Finding the right managers for your restaurant location is critical because these folks set the tone for the rest of your employees. You’re really going to have to hire the best people for this position. Your managers control how smoothly the shift runs in your absence. Meaning, they control ultimately how much money your restaurant makes. Also, you’re going to be spending a lot of time with these folks, so be sure it’s someone you can get along with.
Having your managers get cross-trained is a wise idea. This way each manager knows how to run every area of the restaurant – from the bar to the back of house. This allows for more flexibility in case any emergencies or scheduling issues arise.
Courtesy of One Fat Frog Restaurant Equipment, here’s a look at some of the typical management position to be filled in a restaurants…
• GENERAL MANAGER: This is the bloke who has a firm grasp on all facets of the restaurant. Commonly, a restaurant owner serves as the general manager, but some owners choose to hire someone else to fill this role. Performing general manager duties yourself will save you a salary, but you’ll have to educate yourself on every aspect from coat check, hosting, to (gasp!) the cooking.
The general manager is responsible for staff’s knowledge and commitment. The best way they can do this is leading by example. A general manager must have a grasp on the financial aspects of the operation, including forecasts, budget objectives, and all those other dizzying numbers.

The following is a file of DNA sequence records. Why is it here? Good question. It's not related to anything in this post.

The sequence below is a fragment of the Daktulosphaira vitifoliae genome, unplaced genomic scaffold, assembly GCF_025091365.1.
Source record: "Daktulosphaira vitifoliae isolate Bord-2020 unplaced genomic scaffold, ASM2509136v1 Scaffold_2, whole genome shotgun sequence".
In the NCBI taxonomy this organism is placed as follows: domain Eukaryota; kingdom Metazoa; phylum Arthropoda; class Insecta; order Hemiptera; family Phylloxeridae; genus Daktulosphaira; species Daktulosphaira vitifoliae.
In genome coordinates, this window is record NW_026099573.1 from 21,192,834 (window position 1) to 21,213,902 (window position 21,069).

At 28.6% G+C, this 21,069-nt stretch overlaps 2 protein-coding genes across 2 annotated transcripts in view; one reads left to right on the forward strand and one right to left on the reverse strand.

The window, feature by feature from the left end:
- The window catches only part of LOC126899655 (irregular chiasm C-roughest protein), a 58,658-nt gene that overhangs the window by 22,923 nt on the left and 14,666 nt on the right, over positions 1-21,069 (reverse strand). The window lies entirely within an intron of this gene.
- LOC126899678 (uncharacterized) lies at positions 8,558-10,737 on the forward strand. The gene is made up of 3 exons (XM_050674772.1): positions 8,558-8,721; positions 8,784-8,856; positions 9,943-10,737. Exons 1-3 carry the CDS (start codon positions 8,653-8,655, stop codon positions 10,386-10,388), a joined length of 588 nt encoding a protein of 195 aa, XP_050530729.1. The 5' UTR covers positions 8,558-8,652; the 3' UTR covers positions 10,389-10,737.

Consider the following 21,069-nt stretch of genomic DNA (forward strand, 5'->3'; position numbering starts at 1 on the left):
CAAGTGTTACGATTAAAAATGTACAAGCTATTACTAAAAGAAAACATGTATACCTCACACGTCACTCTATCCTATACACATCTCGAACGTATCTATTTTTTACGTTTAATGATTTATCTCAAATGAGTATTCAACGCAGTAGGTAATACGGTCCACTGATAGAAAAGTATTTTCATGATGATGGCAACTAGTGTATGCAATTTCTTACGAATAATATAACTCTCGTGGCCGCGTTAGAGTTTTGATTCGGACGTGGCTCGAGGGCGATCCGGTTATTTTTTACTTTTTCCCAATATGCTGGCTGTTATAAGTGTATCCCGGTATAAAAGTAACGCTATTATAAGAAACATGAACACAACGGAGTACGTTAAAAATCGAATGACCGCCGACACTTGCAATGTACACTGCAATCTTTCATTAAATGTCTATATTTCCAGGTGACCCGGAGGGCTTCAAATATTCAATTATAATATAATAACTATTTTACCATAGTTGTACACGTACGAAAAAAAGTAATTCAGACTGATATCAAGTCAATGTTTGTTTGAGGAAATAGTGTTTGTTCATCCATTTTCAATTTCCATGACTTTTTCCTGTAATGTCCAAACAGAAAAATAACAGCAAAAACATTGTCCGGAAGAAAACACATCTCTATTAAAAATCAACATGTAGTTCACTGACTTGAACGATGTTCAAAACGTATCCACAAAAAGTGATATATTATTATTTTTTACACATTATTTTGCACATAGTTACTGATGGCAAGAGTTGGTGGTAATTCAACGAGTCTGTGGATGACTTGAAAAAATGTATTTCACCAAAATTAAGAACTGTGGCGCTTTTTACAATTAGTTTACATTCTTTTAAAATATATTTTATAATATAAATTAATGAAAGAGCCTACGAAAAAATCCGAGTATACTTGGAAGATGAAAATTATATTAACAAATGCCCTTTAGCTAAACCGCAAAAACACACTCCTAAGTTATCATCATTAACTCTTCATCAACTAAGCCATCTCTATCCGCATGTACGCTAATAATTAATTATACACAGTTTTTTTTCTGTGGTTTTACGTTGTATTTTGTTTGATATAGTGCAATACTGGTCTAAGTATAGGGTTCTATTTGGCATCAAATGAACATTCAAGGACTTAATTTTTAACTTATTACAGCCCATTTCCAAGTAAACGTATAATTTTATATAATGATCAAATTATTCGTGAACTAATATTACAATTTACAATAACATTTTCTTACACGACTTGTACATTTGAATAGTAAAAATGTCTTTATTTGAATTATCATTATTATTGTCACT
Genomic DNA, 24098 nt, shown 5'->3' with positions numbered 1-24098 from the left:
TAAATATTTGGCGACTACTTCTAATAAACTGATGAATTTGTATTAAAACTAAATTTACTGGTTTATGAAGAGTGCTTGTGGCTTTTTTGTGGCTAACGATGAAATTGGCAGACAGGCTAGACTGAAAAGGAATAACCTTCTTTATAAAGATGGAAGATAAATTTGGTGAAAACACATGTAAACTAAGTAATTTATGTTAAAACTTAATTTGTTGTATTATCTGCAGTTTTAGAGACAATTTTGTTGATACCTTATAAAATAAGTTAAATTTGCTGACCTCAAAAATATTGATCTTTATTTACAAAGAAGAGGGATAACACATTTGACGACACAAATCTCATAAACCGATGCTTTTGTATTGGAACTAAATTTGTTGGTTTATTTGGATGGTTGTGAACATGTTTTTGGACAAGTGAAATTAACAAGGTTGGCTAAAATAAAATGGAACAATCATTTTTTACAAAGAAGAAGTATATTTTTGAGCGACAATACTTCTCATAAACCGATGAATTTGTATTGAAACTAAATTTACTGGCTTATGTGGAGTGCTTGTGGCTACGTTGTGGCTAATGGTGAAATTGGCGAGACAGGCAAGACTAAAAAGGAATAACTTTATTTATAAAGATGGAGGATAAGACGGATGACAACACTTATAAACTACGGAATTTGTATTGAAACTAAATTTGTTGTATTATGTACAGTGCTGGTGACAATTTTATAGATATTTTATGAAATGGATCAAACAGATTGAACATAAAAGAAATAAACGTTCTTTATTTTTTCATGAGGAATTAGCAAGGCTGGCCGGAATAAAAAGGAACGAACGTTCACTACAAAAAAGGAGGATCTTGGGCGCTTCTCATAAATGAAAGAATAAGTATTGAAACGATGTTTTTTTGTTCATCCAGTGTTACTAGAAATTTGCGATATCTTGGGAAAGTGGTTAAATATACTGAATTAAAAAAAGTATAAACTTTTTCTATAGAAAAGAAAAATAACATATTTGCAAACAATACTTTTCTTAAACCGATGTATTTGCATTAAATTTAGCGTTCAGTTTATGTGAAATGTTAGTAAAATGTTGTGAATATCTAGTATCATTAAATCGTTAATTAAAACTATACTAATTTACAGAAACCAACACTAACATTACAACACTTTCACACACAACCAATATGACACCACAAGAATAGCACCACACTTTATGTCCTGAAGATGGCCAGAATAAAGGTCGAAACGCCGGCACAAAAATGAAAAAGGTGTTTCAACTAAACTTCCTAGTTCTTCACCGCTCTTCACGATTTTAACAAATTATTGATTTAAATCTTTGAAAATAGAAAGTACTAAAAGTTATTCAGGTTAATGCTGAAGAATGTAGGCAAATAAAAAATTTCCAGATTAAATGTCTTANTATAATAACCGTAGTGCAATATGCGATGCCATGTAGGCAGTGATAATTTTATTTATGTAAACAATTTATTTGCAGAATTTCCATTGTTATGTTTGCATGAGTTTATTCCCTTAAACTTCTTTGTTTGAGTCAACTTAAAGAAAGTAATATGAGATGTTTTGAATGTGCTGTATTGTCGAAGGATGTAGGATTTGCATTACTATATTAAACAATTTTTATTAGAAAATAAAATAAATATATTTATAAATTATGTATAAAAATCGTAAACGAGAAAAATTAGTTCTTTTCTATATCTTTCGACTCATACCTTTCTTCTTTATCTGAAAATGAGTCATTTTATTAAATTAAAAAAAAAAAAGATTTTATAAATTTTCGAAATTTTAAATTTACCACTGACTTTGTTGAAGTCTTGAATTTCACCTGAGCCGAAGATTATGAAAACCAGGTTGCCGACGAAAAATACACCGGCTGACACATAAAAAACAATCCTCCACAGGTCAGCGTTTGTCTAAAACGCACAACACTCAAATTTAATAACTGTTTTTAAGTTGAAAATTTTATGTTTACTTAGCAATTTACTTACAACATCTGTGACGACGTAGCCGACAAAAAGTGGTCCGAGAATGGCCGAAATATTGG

It’s key to remember that the general manager represents your restaurant in and out of the restaurant. Make sure it’s someone who’s responsible and an upstanding member o the community who isn’t going to humiliate your establishment.
• ASSISTANT GENERAL MANAGER: This individual is the next in line to the general manager. The general manager delegates duties to the assistant. A good way to look at an assistant manager is that they should be training to be the next general manager.
The assistant manager needs to be someone who can back you up and who can handle being in charge while learning the ropes. Be sure to encourage cross-training in assistant managers.
• CHEF: Depending on your concept and the technical aspects of your menu, you may or may not need a true professional chef. You can find chefs for specialized cuisines or one to run everything in the back of house.
A true professional chef is someone with a deep background in managing, training, teaching, and developing a cooking staff. It’s also someone who can develop a menu. efficiently run the kitchen, and demonstrate specific knowledge of service, wine, and spirits (and how they relate to your restaurant’s concept).
• KITCHEN MANAGER: If you don’t need a rue professional chef for your concept and location, consider hiring a kitchen manager. This individual will be in charge of everything in the back of house, but has no input in the development of the menu or concept.
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